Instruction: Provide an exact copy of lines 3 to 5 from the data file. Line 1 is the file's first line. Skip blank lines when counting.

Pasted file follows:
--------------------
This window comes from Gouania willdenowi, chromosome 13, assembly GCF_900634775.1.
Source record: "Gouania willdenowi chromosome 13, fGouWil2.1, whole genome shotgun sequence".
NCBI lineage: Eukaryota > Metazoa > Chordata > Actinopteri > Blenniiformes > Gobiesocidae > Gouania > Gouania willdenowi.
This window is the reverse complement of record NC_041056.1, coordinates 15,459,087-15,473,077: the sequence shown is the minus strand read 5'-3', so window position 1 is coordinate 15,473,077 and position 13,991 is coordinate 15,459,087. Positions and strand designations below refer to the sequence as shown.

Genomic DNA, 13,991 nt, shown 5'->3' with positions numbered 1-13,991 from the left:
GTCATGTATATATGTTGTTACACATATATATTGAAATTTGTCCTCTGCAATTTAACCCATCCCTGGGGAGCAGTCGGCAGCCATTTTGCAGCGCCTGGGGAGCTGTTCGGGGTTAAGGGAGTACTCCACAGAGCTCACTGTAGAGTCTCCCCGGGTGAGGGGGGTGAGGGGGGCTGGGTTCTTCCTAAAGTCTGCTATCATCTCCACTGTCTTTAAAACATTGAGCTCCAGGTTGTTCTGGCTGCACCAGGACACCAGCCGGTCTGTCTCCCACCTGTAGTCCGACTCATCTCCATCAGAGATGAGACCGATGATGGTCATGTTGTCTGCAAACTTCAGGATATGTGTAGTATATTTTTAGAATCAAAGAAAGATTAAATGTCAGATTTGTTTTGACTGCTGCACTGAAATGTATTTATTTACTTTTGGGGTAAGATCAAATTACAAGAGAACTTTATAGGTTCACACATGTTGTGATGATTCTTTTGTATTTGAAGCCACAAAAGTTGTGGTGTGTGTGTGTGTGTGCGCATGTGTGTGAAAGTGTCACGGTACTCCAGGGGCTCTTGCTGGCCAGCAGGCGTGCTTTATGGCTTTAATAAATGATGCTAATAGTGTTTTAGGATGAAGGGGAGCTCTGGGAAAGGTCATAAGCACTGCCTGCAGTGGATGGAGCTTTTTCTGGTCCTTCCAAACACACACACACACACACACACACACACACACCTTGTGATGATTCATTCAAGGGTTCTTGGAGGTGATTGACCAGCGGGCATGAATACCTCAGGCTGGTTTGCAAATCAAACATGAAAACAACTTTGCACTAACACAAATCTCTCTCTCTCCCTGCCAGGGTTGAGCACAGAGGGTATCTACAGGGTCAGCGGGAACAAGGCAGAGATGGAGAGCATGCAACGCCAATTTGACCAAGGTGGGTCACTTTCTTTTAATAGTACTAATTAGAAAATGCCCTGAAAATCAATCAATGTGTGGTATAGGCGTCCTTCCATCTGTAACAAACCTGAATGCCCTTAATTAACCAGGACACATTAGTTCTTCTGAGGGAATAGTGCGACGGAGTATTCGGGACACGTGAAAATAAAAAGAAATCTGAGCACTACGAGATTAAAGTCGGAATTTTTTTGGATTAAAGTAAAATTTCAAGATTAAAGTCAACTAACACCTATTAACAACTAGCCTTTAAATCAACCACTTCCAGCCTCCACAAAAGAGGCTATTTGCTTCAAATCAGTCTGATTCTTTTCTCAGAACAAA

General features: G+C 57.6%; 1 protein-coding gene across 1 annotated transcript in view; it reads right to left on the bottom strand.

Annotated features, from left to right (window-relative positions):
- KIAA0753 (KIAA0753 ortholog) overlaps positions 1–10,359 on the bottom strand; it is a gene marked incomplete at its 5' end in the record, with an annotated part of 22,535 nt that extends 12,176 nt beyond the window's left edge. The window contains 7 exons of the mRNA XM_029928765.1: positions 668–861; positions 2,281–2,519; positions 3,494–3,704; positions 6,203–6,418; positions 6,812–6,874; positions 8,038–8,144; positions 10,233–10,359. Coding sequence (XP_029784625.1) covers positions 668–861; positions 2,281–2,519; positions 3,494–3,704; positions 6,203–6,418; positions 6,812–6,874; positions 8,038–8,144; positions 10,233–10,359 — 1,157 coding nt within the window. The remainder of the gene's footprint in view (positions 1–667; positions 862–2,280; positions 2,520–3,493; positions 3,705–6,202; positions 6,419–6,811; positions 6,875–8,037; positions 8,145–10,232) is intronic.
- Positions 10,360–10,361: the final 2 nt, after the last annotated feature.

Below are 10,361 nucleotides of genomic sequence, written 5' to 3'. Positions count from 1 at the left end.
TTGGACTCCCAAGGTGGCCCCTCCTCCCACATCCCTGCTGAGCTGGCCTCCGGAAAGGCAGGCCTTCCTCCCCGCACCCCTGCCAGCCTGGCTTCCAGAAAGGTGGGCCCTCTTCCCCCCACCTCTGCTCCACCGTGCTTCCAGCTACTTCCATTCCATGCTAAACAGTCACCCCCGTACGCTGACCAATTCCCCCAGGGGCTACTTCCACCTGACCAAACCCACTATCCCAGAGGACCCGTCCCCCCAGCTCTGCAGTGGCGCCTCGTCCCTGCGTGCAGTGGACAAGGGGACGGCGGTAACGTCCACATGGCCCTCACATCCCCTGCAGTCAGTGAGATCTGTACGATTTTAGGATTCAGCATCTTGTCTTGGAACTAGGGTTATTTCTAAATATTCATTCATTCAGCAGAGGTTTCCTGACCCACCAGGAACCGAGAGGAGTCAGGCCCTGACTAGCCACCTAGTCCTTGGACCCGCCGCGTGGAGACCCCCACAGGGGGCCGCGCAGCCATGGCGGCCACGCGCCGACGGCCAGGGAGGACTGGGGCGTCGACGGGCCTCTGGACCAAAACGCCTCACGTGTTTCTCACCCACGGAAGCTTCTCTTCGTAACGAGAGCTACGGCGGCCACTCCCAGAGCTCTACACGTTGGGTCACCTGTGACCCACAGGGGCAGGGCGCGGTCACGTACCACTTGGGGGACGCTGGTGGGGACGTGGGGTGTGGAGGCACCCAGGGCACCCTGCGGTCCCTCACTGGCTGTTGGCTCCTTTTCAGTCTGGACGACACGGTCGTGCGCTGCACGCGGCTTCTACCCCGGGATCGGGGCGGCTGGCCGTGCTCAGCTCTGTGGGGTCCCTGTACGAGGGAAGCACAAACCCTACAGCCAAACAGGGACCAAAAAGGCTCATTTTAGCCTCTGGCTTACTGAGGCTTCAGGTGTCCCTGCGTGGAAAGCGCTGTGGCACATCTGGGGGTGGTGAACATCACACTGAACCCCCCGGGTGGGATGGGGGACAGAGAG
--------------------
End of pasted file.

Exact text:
NCBI lineage: Eukaryota > Metazoa > Chordata > Actinopteri > Blenniiformes > Gobiesocidae > Gouania > Gouania willdenowi.
This window is the reverse complement of record NC_041056.1, coordinates 15,459,087-15,473,077: the sequence shown is the minus strand read 5'-3', so window position 1 is coordinate 15,473,077 and position 13,991 is coordinate 15,459,087. Positions and strand designations below refer to the sequence as shown.

Genomic DNA, 13,991 nt, shown 5'->3' with positions numbered 1-13,991 from the left: